Graphic Organisers – Reading Comprehension and Writing Plans

A Closer Look at Spelling in the Primary Classroom – G Oakley, J Fellowes, PETAA

Notes:

Spelling is not learned by rote or by immersion in writing and reading experiences.

Spelling is learned through:

  • the strategic use of knowledge about
    • Phonology – sound structure
    • Orthography – written symbols to represent spoken language
    • Morphology – smallest parts of words that carry meaning
    • Etymology – origin of words
  • visual activity – memory
  • metalanguage
    • phoneme
    • syllable
    • affixes
    • morpheme – units of meaning, base, root words, prefixes, suffixes
  • spelling system
  • generalisations
  • integration with the teaching of phonological awareness, phonics, word study, vocabulary, writing and reading.

Components of Phonological Awareness:

A Comprehensive Model of Spelling for Educators

Motivation and willingness to engage is influenced by quality of the learning environment, characterised by:

  • meaningful
  • ‘real life’ significance
  • reasonable level of challenge

Instruction needs to:

  • be related to writing and it’s role in effective communication.
  • involve students in group work
  • involve solving word problems
  • build a community of spellers who know how to research and use words for authentic purposes
  • see the teacher taking an important role in modelling and inspiring a passion about words and their value as tools for communication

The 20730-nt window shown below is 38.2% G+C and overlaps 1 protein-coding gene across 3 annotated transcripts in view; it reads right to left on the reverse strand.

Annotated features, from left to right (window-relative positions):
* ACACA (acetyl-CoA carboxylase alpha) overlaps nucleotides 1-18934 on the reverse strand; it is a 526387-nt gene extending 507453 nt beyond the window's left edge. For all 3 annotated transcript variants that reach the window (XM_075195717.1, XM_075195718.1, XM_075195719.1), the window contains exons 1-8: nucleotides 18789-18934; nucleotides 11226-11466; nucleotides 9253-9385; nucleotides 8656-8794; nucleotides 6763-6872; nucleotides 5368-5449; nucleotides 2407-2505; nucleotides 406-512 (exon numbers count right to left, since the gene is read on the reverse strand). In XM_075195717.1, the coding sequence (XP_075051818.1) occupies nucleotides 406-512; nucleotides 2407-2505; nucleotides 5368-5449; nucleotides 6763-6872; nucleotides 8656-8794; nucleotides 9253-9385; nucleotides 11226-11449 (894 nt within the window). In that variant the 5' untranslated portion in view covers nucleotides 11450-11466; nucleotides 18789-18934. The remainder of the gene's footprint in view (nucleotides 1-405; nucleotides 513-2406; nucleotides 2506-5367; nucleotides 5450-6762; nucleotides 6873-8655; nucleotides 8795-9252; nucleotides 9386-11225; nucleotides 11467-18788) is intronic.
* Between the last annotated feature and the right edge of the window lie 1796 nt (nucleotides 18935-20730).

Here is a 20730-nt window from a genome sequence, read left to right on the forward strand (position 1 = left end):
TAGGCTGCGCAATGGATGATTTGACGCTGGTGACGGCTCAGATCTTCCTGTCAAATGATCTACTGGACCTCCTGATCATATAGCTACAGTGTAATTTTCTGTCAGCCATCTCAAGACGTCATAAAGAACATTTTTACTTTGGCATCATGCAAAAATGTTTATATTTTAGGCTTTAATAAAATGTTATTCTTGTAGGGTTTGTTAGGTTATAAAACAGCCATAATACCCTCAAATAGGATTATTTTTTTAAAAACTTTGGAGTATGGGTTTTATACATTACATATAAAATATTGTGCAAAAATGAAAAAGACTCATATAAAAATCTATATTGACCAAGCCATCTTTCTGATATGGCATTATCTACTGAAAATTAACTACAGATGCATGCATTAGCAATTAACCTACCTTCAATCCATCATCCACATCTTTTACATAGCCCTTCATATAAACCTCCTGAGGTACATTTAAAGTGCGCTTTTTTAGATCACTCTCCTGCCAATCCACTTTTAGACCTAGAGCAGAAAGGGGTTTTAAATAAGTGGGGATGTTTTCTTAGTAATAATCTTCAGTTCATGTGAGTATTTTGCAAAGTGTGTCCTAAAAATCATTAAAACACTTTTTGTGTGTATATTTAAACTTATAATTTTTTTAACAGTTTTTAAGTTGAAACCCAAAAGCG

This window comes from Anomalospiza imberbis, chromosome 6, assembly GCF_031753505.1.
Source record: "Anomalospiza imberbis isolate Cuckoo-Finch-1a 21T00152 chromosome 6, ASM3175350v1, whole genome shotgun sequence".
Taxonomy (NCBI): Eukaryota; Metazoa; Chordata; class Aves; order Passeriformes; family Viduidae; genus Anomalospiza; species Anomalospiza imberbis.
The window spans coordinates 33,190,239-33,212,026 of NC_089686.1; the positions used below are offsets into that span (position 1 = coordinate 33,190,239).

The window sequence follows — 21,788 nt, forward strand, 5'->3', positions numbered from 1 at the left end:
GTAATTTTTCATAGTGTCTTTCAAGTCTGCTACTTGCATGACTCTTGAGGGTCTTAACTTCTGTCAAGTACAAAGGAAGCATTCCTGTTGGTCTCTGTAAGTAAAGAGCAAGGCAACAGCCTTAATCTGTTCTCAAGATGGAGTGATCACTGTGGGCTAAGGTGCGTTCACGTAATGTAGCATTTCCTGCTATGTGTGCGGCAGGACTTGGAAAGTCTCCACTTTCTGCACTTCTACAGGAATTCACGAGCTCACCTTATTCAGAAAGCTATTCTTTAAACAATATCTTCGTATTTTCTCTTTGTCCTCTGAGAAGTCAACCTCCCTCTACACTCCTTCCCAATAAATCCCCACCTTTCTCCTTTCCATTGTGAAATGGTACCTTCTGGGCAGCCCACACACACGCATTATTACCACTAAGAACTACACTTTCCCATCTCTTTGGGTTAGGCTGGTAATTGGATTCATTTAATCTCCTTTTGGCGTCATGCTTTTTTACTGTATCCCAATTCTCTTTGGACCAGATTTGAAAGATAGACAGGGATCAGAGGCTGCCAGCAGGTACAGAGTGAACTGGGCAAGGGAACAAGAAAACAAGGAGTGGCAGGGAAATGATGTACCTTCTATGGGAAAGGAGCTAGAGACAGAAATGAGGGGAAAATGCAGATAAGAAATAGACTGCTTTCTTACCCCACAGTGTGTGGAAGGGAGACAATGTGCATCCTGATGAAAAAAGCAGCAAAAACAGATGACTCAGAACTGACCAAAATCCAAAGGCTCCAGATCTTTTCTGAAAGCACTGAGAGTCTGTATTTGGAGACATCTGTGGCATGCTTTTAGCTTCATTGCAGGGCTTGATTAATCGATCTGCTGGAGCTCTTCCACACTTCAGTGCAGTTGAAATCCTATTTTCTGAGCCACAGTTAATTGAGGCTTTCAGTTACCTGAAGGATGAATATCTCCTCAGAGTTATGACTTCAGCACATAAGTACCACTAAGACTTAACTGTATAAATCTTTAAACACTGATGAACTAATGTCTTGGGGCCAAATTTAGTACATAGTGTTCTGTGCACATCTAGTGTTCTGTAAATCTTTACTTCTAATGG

Differentiation will be needed to meet the students’ range of needs.

“It would be a waste of everybody’s time if they were all expected to learn the same words, strategies and skills.”

To differentiate consider:

  • readiness
  • interest
  • learning profile

To assess readiness the Words Their Way test can be used as a pre-assessment.

Content

  • high frequency word lists
  • words of interest to student
  • words that the teacher has noticed the student trying to spell in writing
  • words that contain features that the students needs to practise
  • words from topics that are being covered across the curriculum

“Having students work through a commercial workbook, at their own pace, does not constitute differentiated teaching.”

 

7 Goals for Differentiation in the Classroom – Heacox 2002

  1. Develop challenging and engaging tasks for each learner.
  2. Develop instructional activities based on essential topics and concepts, processes and skills, and differentiated ways of displaying learning.
  3. Provide flexible approaches to content instruction and products.
  4. Respond to students’ readiness, instructional needs, interests, and learning preferences.
  5. Provide opportunities for students to work in various instructional formats.
  6. Meet curriculum standards and requirements for each learner.
  7. Establish learner-responsive, teacher-facilitated classrooms.

Recommended sequence for teaching sound-letter correspondence.

Spelling Sequence 1

Spelling Sequence 2

Sources of Knowledge

Phonological Knowledge

  • syllables
  • rhyme
  • onset-rhyme
  • phonemes
  • phonemic manipulation
  • word pronumciation
  • segmenting words into syllables, phonemes or morphemes

Orthographic Knowledge

  • sound-letter relationship
  • common spelling patterns/ letter sequences
  • rules for positioning of letter in words

Morphological Knowledge

  • free and bound morphemes
  • root and base words
  • prefixes and suffixes; included inflected endings
  • word derivations